• A single project for the entire organization: If you have a smaller team, or are rolling out LaunchDarkly for only a specific project, you may not need to break it up into multiple projects. We do not recommend this approach if you have multiple teams, as your account can quickly become complex with multiple groups making thousands of flags in your environment.
  • Shared services with multiple projects: In the shared services model, you have one project that refers to the product line and a second project that supports the shared service. You can initialize multiple instances of an SDK and write a wrapper around them to move the complexity away from your developers while still having features flags for all your services. However, this model can be complex to manage. To learn more, read Use cases for SDK wrappers.

Creating a flag naming convention

If you don't already have a naming convention or style guide in place for feature flags, take this opportunity to create one. Flag naming conventions help identify which team owns a flag, what release it is associated with, and the purpose of a flag. They also can help prevent technical debt from accumulating by making it easier to understand which flags can be archived when.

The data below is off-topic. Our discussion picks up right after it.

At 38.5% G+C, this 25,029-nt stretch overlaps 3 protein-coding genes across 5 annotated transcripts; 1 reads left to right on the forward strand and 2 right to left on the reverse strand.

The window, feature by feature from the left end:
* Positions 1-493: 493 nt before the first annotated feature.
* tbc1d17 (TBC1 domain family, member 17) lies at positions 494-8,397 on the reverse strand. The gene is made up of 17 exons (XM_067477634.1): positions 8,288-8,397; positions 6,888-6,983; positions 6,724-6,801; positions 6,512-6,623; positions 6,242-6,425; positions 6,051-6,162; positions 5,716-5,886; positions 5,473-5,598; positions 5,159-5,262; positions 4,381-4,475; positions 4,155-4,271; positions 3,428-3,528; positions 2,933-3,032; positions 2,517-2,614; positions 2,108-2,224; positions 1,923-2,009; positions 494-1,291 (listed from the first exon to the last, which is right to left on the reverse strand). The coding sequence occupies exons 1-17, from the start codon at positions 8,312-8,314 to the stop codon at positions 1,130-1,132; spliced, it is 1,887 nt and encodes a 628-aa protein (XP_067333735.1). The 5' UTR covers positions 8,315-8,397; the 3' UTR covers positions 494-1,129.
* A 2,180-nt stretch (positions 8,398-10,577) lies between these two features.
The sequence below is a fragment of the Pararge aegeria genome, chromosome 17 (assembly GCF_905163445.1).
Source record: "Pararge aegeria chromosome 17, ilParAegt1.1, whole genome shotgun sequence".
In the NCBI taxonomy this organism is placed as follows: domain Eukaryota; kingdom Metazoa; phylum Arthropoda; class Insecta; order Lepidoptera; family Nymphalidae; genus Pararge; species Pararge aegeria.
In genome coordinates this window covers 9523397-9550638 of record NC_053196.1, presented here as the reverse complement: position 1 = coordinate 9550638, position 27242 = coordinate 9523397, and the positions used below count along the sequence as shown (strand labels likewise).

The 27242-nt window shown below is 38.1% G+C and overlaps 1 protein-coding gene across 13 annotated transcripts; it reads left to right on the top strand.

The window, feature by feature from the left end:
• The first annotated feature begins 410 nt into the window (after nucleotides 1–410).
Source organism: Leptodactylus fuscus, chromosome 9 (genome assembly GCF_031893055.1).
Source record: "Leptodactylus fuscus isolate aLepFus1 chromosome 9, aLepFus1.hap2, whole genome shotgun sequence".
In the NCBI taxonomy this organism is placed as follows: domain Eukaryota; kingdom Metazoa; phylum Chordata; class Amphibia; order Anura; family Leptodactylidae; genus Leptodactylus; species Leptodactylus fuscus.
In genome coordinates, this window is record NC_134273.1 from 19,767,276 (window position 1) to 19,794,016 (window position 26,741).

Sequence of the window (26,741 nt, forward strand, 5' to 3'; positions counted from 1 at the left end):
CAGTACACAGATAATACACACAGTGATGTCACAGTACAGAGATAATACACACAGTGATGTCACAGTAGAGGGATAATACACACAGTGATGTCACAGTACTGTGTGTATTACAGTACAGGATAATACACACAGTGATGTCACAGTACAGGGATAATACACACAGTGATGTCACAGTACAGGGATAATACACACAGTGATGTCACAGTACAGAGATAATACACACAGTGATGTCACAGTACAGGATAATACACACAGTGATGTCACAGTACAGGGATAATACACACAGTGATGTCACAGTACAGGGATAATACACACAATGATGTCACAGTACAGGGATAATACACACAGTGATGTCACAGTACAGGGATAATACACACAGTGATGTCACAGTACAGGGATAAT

To learn more, read Creating a flag naming scheme.

Planning your tags

If you only have a handful of flags, it's not time-consuming to find a flag in LaunchDarkly. As your number of flags grows and more teams use feature flags, this becomes harder. Tags help you organize and sort flags into groups. For example, if you have flags related to experiments you can create an ‘experiments' tag. If you have flags for specific departments, you can create a tag with the department name. These tags can help you control which team members can read, write, or modify a flag.

Before migrating, brainstorm a list of relevant tags. You can always add more tags later. To learn more, read Tags.

Using teams